I was so busy getting ready for my book launch a couple of days ago that I forgot I had a blog post to write! I have been writing this blog for over two years, a post sometime every weekend, and I haven’t missed a post yet. So, if you added yourself to the mailing list at the book launch, you will be reading some of what you heard, and I apologize. However, if you look back at previous posts, I know you will find some interesting things!
Back to the launch: Usually when I speak before a group, I use a grammar quiz, so it is interactive. This is probably the first time I have given a true 30-40 minute speech, so it did take some time to prepare. I had 13 pages of notes! Of course, they were printed in 16-point type, so I wouldn’t need my reading glasses.
I talked about the state of the English language and then gave some history of how it came to the point it is at now. Then I presented some things that have been in previous blog posts: funny phobias, readers’ pet peeves, and interesting things about the language.
Thank you to everyone who came to the launch, by the way! It was standing room only, with many seats taken by enthusiastic 7th graders! Yes, there were adults there, and even a dog! We had some laughs, we sold some books, we ate some cake . . . it was a good evening.
So where did this crazy language of ours come from, anyway?
English is a hodgepodge of, among other things, Latin, Greek, French, German, and Dutch.
Chaucer was the first person to choose to write in English, but Shakespeare was the most famous. He added many words to the language. Words first seen in Shakespeare’s plays include accommodation, assassination, dexterously, dislocate, indistinguishable, obscene, premeditated, reliance, and submerged.
Many of our common idioms were either coined by Shakespeare himself or were first seen in his plays: it’s Greek to me, salad days, vanished into thin air, refuse to budge an inch, green-eyed jealousy, tongue-tied, fast and loose, tower of strength, in a pickle, knit your brows, slept not a wink, laughed yourself into stitches, had too much of a good thing, have seen better days, lived in a fool’s paradise, the long and short of if, foul play, teeth set on edge, in one fell swoop, without rhyme or reason, give the devil his due, dead as a door nail, eyesore, laughing-stock, and devil incarnate.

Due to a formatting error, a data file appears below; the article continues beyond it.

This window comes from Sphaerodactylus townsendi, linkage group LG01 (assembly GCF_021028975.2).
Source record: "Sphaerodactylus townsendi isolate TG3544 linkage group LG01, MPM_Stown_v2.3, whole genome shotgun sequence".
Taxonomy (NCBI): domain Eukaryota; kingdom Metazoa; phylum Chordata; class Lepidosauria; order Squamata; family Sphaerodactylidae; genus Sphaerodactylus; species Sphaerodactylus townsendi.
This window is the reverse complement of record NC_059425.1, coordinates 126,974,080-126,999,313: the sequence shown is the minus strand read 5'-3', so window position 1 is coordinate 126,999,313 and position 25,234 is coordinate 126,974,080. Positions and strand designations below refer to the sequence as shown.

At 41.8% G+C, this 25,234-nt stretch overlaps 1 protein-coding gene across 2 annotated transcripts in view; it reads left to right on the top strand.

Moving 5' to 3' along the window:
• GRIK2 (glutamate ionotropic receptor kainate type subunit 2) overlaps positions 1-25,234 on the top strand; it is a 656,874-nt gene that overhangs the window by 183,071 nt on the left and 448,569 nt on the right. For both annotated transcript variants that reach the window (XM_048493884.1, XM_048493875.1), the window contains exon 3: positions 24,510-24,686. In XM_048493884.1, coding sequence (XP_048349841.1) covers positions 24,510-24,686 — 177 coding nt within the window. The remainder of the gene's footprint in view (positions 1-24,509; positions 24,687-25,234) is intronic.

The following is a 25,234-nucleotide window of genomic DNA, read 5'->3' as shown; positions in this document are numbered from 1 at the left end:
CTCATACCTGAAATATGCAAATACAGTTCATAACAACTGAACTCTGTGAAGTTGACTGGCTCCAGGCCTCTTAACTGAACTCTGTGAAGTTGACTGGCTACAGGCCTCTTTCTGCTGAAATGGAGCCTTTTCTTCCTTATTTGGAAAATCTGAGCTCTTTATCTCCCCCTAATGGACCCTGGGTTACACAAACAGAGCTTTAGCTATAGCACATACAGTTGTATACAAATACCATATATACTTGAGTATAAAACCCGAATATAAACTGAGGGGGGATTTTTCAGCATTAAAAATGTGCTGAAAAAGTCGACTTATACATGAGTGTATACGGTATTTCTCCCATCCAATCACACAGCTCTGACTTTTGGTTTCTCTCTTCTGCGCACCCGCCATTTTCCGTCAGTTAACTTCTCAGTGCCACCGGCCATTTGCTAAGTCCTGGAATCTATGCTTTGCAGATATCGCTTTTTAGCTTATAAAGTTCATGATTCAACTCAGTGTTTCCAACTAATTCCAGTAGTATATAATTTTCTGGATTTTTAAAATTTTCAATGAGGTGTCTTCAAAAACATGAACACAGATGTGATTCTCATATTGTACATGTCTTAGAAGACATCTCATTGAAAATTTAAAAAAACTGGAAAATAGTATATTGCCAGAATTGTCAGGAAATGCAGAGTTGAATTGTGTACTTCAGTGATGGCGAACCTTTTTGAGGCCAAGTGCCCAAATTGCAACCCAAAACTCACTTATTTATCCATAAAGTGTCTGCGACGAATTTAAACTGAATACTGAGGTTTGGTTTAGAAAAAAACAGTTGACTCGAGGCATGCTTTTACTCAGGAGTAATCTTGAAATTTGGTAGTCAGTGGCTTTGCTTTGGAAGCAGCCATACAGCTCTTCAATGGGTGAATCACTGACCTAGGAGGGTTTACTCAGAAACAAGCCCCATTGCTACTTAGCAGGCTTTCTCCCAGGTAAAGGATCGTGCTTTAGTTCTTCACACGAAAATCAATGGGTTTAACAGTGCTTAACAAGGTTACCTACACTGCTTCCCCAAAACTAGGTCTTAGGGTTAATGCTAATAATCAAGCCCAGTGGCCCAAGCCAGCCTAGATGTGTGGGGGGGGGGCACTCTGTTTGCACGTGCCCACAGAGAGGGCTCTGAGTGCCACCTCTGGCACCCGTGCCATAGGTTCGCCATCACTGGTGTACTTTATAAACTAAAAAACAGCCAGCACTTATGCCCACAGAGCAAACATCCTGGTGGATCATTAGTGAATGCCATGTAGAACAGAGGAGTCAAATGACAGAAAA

Did you know that Shakespeare had one of the largest vocabularies of any English writer — 30,000 words? Estimates of an educated person’s vocabulary today is a mere 15,000 words.
The King James Bible, published in the year Shakespeare began working on his last play, The Tempest, contains only 8,000 different words.
The first English dictionary was published in 1604 with 120 pages, the same page count as my first book, The Best Little Grammar Book Ever! Perhaps it should have been called The Best Little English Dictionary Ever! — but it was called A Table Alphabeticall, written by Robert Cawdray. It contained “hard words for ladies or other unskillful persons.”
In 1806 Webster published his first dictionary, having written some grammar and spelling books prior to writing the dictionary.
And here is how our language became so colorful:
Let’s talk about the Irish for a minute: The word brogue sounds like the Irish word for shoe: the Irishman was said to speak with a shoe on his tongue! Some details of American grammar, syntax, and pronunciation are from the Irish, such as I seen instead of I saw and youse for the plural you.
Black English, for many, represents the disadvantaged past, slavery, something best forgotten, yet we gained some rich language: voodoo, banjo, banana, high-five, jam sessions and nitty-gritty.
Jive talk from the musicians and entertainers in Harlem added to this list: chick, groovy, have a ball, this joint is jumping, square, and yeah, man.
The first pioneers to arrive in this country needed to make up some new words. Some of these first Americanisms are lengthy, calculate, seaboard, bookstore, and presidential, with pretzel, canyon, and wigwam from the native Americans.
New Orleans gave us words like brioche, jambalaya, and praline. (Yum!)
Gold rush words include bonanza (originally meaning fair weather in Spanish), pan out, stake a claim, and strike it rich.
Yiddish words come from the Jewish-Americans, many of whom were in the media, many of them comedians: chutzpah, schlep, shtick, mensch, nebbish, schlemiel, schmooze, meshugunner, and yenta.
I think I will stop here. There are obviously newer additions to the language: surfer talk, Valley Girl words, and now tech words — and emojis, which aren’t words at all!
I would like to thank everyone who supported me by coming to the book launch; Copperfield’s Books for once again hosting me in fine style; and The Story of English by McCrum, MacNeil, and Cran for providing me with much of this information!
Next week: Yes, back to the Seven Deadly Sins of English series!